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A Homeowner’s Guide to Preventative Maintenance After Sewer Scope Inspections


A Homeowner’s Guide to Preventative Maintenance After Sewer Scope Inspections

Owning a house is not just about investing money, even though it’s a significant investment.

But, if you are a homeowner, you do realize that there are various responsibilities you have to cater to, too.

Maintaining the infrastructure of your home tops the list.

Many homeowners think scheduling a home inspection is a one-time solution for all of this. You might think the same, too.

Yes, it’s true, but how do you plan to maintain your sewer system? It’s also a part of your home, isn’t it?

Let us answer this for you….sewer scope inspections!

These inspections tend to be a crucial tool that helps in preventative property maintenance and lets you avoid costly plumbing issues in the future, as sewer systems are mostly linked with your plumbing.

But again, the work is not done just by scheduling a sewer inspection. You have to cater to sewer maintenance, too.

And how to do that? We’ll discuss that in this blog.

In this blog, we’ll discuss the major points of sewer inspections and what steps you can take to maintain your sewer line.

The Sewer Scope Inspection Process

A sewer scope inspection uses a camera to evaluate the condition of a property’s underground sewer lines. These inspections ensure that they don’t pose any risk of harm to the system.

With these thorough inspections, you can get essential and clear insights into the state of your home’s drain and sewer system – something you might be overlooking till now.

If you’re curious about what happens in these inspections, we have compiled a step-by-step breakdown for the inspection below. Read on and know what exactly happens during the inspection process:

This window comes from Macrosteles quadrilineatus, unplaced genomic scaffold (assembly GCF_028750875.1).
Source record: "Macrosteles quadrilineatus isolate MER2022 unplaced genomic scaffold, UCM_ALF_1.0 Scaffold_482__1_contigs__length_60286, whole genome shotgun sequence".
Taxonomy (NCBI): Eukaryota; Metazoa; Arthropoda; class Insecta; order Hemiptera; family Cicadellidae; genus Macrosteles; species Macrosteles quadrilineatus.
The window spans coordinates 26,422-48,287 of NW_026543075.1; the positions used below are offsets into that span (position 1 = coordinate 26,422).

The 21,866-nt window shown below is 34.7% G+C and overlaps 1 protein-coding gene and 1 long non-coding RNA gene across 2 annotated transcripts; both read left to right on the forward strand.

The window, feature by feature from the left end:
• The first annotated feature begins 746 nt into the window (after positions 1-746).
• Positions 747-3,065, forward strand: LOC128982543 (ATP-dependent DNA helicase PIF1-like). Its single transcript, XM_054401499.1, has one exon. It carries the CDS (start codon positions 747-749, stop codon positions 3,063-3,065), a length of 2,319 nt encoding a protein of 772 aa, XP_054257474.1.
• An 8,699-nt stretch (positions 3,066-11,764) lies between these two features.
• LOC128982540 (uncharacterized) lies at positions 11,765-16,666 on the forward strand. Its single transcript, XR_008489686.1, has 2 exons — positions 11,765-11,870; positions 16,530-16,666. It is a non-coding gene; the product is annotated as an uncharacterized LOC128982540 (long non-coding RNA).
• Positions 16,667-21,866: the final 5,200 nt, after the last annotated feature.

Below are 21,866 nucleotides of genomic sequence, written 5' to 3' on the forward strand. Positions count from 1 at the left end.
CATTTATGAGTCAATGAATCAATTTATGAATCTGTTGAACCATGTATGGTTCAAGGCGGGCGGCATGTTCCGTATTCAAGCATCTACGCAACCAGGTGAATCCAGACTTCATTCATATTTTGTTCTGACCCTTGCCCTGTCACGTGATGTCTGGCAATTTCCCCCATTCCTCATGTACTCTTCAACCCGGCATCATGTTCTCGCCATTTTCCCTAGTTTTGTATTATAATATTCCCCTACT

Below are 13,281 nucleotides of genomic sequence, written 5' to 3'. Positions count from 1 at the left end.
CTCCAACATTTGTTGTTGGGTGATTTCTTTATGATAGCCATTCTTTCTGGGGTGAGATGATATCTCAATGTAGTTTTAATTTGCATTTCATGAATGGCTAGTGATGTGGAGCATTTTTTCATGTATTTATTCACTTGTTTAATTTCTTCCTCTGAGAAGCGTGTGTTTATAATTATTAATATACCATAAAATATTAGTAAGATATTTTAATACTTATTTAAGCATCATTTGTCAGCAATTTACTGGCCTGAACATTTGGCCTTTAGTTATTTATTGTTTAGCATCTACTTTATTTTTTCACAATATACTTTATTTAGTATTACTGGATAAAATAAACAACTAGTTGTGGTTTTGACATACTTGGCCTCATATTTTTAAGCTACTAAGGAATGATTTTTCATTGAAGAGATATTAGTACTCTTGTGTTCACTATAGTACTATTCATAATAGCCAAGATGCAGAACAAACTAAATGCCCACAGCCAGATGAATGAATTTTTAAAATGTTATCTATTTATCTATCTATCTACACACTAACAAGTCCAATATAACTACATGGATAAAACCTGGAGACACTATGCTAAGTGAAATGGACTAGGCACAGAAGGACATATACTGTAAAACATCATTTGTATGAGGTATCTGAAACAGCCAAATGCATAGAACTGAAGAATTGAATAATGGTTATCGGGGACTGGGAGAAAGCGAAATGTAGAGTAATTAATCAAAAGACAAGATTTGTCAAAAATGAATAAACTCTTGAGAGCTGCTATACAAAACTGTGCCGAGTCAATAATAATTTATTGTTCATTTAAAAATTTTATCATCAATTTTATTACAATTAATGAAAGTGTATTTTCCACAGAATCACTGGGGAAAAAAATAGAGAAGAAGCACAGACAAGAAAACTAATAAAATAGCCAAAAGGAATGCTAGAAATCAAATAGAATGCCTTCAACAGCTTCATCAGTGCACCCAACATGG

This is the very first step of the sewer inspection. Before starting off with the inspection, the technician gathers essential information. This includes property layout, plumbing history, and known issues.

All of this later helps in planning and executing a thorough inspection.

Access Point Identification

Secondly, the technician locates a suitable access point to the sewer line, typically an existing clean-out or main house sewer trap. These points offer direct entry without excavation, streamlining the inspection process.

Camera Setup

This is the most important part of the inspection process.

The inspection camera, mounted on a flexible rod, is inserted into the clean-out. Equipped with powerful LED lights and a high-resolution (HD) video camera. The camera then captures detailed images of the piping system’s interior and advances through the sewer line.

The technician observes the live feed on a monitor.

They navigate the camera, assessing pipe condition. Their primary focus is to identify blockages or damage and record relevant information.

Documentation and Report

Throughout the inspection, the technician documents the findings. This includes issue location and severity.

Later, you get this information in the inspection report. They’ll also add crystal clear images and precise location details for your better understanding.

It includes sewer line condition, repair, or maintenance recommendations and often features video footage for visual reference.

You can also ask the technicians to narrate their findings during the inspection.

Analysis and Consultation

After the inspection, the technician reviewed recorded footage and data to assess the overall condition of the sewer line. They identify potential problems like tree root intrusion, cracks, corrosion, pipe separations, or blockages.

The drain technician or an in-house expert will then engage with you, discussing inspection results and addressing your concerns.

They’ll also advise on necessary repairs or maintenance based on the comprehensive assessment.

Tips for Preventative Sewer Maintenance

Keep Tree Roots Out

Tree roots are the main culprits for infiltrating sewer lines. And so, you need to prevent this to avoid potential plumbing issues.